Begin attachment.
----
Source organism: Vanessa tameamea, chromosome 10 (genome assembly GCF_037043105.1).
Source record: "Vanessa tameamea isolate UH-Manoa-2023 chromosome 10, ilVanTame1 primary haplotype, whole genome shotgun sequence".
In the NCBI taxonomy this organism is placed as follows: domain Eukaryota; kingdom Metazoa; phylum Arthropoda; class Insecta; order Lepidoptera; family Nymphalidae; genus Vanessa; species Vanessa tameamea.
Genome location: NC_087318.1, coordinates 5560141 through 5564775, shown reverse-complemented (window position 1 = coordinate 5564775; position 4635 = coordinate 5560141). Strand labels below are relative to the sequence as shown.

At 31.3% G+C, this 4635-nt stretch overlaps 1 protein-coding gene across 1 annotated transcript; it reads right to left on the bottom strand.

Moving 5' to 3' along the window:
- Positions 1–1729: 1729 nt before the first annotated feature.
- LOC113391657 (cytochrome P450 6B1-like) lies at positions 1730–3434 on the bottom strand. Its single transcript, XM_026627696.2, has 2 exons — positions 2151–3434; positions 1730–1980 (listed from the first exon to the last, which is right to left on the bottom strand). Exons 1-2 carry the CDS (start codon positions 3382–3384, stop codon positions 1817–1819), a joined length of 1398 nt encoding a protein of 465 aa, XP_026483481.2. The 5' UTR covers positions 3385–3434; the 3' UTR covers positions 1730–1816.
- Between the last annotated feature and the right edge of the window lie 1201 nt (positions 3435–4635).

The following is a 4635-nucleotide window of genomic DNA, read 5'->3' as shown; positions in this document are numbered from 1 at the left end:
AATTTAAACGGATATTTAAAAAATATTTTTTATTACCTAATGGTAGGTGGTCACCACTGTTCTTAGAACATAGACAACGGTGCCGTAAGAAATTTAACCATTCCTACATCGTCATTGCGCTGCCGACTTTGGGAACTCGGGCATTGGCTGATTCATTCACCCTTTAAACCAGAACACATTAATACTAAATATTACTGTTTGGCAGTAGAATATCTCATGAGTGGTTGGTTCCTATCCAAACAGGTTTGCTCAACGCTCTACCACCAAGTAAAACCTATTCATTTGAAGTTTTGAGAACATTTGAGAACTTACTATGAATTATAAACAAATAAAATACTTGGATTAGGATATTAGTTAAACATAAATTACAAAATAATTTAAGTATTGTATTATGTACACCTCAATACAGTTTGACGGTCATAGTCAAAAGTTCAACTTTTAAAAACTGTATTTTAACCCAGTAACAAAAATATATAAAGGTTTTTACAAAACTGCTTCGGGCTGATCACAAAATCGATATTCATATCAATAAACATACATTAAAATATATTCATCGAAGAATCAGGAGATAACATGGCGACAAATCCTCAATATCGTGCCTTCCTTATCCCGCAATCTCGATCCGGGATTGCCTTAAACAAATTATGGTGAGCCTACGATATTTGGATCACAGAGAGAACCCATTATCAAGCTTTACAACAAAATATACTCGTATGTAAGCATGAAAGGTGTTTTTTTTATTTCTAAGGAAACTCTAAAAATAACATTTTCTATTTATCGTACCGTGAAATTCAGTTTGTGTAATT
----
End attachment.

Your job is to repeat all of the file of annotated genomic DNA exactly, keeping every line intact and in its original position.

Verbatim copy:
Source organism: Vanessa tameamea, chromosome 10 (genome assembly GCF_037043105.1).
Source record: "Vanessa tameamea isolate UH-Manoa-2023 chromosome 10, ilVanTame1 primary haplotype, whole genome shotgun sequence".
In the NCBI taxonomy this organism is placed as follows: domain Eukaryota; kingdom Metazoa; phylum Arthropoda; class Insecta; order Lepidoptera; family Nymphalidae; genus Vanessa; species Vanessa tameamea.
Genome location: NC_087318.1, coordinates 5560141 through 5564775, shown reverse-complemented (window position 1 = coordinate 5564775; position 4635 = coordinate 5560141). Strand labels below are relative to the sequence as shown.

At 31.3% G+C, this 4635-nt stretch overlaps 1 protein-coding gene across 1 annotated transcript; it reads right to left on the bottom strand.

Moving 5' to 3' along the window:
- Positions 1–1729: 1729 nt before the first annotated feature.
- LOC113391657 (cytochrome P450 6B1-like) lies at positions 1730–3434 on the bottom strand. Its single transcript, XM_026627696.2, has 2 exons — positions 2151–3434; positions 1730–1980 (listed from the first exon to the last, which is right to left on the bottom strand). Exons 1-2 carry the CDS (start codon positions 3382–3384, stop codon positions 1817–1819), a joined length of 1398 nt encoding a protein of 465 aa, XP_026483481.2. The 5' UTR covers positions 3385–3434; the 3' UTR covers positions 1730–1816.
- Between the last annotated feature and the right edge of the window lie 1201 nt (positions 3435–4635).

The following is a 4635-nucleotide window of genomic DNA, read 5'->3' as shown; positions in this document are numbered from 1 at the left end:
AATTTAAACGGATATTTAAAAAATATTTTTTATTACCTAATGGTAGGTGGTCACCACTGTTCTTAGAACATAGACAACGGTGCCGTAAGAAATTTAACCATTCCTACATCGTCATTGCGCTGCCGACTTTGGGAACTCGGGCATTGGCTGATTCATTCACCCTTTAAACCAGAACACATTAATACTAAATATTACTGTTTGGCAGTAGAATATCTCATGAGTGGTTGGTTCCTATCCAAACAGGTTTGCTCAACGCTCTACCACCAAGTAAAACCTATTCATTTGAAGTTTTGAGAACATTTGAGAACTTACTATGAATTATAAACAAATAAAATACTTGGATTAGGATATTAGTTAAACATAAATTACAAAATAATTTAAGTATTGTATTATGTACACCTCAATACAGTTTGACGGTCATAGTCAAAAGTTCAACTTTTAAAAACTGTATTTTAACCCAGTAACAAAAATATATAAAGGTTTTTACAAAACTGCTTCGGGCTGATCACAAAATCGATATTCATATCAATAAACATACATTAAAATATATTCATCGAAGAATCAGGAGATAACATGGCGACAAATCCTCAATATCGTGCCTTCCTTATCCCGCAATCTCGATCCGGGATTGCCTTAAACAAATTATGGTGAGCCTACGATATTTGGATCACAGAGAGAACCCATTATCAAGCTTTACAACAAAATATACTCGTATGTAAGCATGAAAGGTGTTTTTTTTATTTCTAAGGAAACTCTAAAAATAACATTTTCTATTTATCGTACCGTGAAATTCAGTTTGTGTAATT